The medal award ceremony took place in Beijing's Great Hall of the People with much fanfare and was broadcast live on national television, as the party prepares to mark its 100th birthday on Thursday.
The 'July 1 medal', announced in 2017 and given out for the first time on Tuesday, is part of Xi's efforts to shore up the image of one of the world's most powerful political parties.
Honoured for 'outstanding contributions' to the party, the medal recipients included soldiers, community workers and professionals in the arts and science.
The Chinese Communist Party had 91.9 million members in 2019, or 6.6% of China's population, and has ruled the country since 1949.
The show culminated with the audience singing the song 'Without the Communist Party, There Would Be No New China,' and five minutes of fireworks.
Many Chinese cheered the celebration by posting online well-wishes for the country and party on social media.
Some comments were less cheery.
'Only when housing price falls, can the people start to feel happiness,' read one comment, which received 39 'likes'. Dissenting views are quickly squashed in China by a state apparatus that tightly controls information, particularly over the internet.
Amid celebrations Jinping awarded loyal party members with medals and called for adherence to Marxism.
While unleashing private industry, the ruling party has maintained an iron grip on political power, along with preferential policies toward state-run companies.
'All party comrades should take their faith in Marxism and the socialism with Chinese characteristics as their life's purposes,' Xi said in his address to medal winners. Celebrations conclude with a commemoration Thursday at Beijing's Tiananmen Square.
Over his nine years as party head, Xi has established himself as China's most powerful ruler since Mao Zedong, who founded the People's Republic in 1949 after defeating Chiang Kai-shek's Nationalists amid civil war.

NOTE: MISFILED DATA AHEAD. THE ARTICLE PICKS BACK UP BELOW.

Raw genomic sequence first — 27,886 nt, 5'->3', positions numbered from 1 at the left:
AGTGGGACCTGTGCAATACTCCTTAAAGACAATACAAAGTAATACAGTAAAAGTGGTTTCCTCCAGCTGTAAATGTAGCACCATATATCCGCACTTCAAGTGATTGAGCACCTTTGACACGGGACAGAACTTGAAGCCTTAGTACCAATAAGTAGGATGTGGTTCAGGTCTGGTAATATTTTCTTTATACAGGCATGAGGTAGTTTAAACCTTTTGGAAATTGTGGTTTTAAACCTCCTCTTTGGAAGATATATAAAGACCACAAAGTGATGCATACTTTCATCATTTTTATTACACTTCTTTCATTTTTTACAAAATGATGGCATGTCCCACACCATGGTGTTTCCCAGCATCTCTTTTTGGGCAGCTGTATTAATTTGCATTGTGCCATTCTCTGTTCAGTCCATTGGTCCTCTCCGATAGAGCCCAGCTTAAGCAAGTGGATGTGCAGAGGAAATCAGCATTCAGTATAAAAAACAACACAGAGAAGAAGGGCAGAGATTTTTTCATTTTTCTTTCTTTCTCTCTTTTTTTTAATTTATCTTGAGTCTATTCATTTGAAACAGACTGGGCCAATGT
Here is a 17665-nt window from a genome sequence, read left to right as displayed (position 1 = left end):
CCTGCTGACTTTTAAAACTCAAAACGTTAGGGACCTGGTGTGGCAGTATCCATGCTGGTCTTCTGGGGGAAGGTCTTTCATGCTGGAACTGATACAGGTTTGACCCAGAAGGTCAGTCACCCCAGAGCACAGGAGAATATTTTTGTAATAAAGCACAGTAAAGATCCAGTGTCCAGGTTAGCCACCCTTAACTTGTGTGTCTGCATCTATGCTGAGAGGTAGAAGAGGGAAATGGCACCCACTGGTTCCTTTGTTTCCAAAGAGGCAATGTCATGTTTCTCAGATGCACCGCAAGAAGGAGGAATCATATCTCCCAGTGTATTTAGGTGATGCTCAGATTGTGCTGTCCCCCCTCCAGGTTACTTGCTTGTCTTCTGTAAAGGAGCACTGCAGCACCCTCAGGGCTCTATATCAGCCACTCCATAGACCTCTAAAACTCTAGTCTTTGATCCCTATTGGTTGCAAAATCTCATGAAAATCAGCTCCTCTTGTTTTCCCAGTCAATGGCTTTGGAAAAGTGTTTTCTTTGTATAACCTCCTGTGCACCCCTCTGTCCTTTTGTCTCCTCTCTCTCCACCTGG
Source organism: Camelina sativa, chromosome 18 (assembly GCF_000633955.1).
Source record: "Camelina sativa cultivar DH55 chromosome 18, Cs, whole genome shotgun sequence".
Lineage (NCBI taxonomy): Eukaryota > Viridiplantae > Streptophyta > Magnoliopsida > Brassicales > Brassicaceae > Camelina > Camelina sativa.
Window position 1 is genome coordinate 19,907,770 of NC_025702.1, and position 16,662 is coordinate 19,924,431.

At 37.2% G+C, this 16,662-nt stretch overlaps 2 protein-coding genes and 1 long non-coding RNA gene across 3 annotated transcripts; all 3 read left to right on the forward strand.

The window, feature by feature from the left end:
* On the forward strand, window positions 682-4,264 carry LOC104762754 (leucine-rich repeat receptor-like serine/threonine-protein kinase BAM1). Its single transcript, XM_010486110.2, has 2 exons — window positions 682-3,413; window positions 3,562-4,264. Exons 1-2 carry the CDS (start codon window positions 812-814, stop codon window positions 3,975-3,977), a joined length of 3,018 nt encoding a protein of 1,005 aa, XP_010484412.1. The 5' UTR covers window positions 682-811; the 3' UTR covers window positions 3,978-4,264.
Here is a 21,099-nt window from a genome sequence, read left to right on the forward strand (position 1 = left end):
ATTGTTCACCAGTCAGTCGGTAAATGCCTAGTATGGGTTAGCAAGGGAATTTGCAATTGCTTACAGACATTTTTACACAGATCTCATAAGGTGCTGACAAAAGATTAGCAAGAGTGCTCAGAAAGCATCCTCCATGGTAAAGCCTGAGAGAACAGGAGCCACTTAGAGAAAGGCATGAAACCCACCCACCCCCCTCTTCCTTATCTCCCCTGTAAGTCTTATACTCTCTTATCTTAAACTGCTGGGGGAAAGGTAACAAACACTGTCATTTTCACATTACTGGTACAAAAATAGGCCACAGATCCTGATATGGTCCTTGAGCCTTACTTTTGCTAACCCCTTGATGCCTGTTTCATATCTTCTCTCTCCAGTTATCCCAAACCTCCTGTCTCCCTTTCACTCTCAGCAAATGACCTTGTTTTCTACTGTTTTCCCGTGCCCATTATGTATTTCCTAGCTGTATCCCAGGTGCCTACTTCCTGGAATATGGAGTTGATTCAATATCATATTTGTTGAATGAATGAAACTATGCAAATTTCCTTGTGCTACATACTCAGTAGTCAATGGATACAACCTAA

Like Mao, Xi is not bound by term limits and, at 68, will likely remain in office for years to come. While repressing any sign of political opposition at home and promoting an anti-corruption campaign, he has advanced an increasingly assertive foreign policy that seeks to command control over the South China Sea, intimidate Taiwan into accepting Beijing's control, and join with Russia in challenging U.S. influence in international affairs.
China's Communist Party now boasts almost 92 million members, just over 6 percent of the country's population of 1.4 billion. The vast majority of government officials and leaders of state industry are party members, providing what the leadership hails as a source of social cohesion in contrast to partisan divides in the U.S. and elsewhere.
Alongside the anniversary celebrations, the party has been giving heavy coverage in the entirely state-controlled media to racial inequality and other social problems in the West.
That appears to reflect confidence in its ability to deflect heavy criticism over China's detention of more than 1 million Uyghurs and a crackdown on freedom of speech and political opponents in Hong Kong.
In his speech, Xi said party members should lead the drive for China's 'great rejuvenation,' a reference to his agenda for China to retake its centuries-old role as a regional and international power in culture, economics and military power.
'On the new march to a fully established modern socialist nation, keep moving toward the goals of the second century,' Xi said.
© Associated Newspapers Ltd.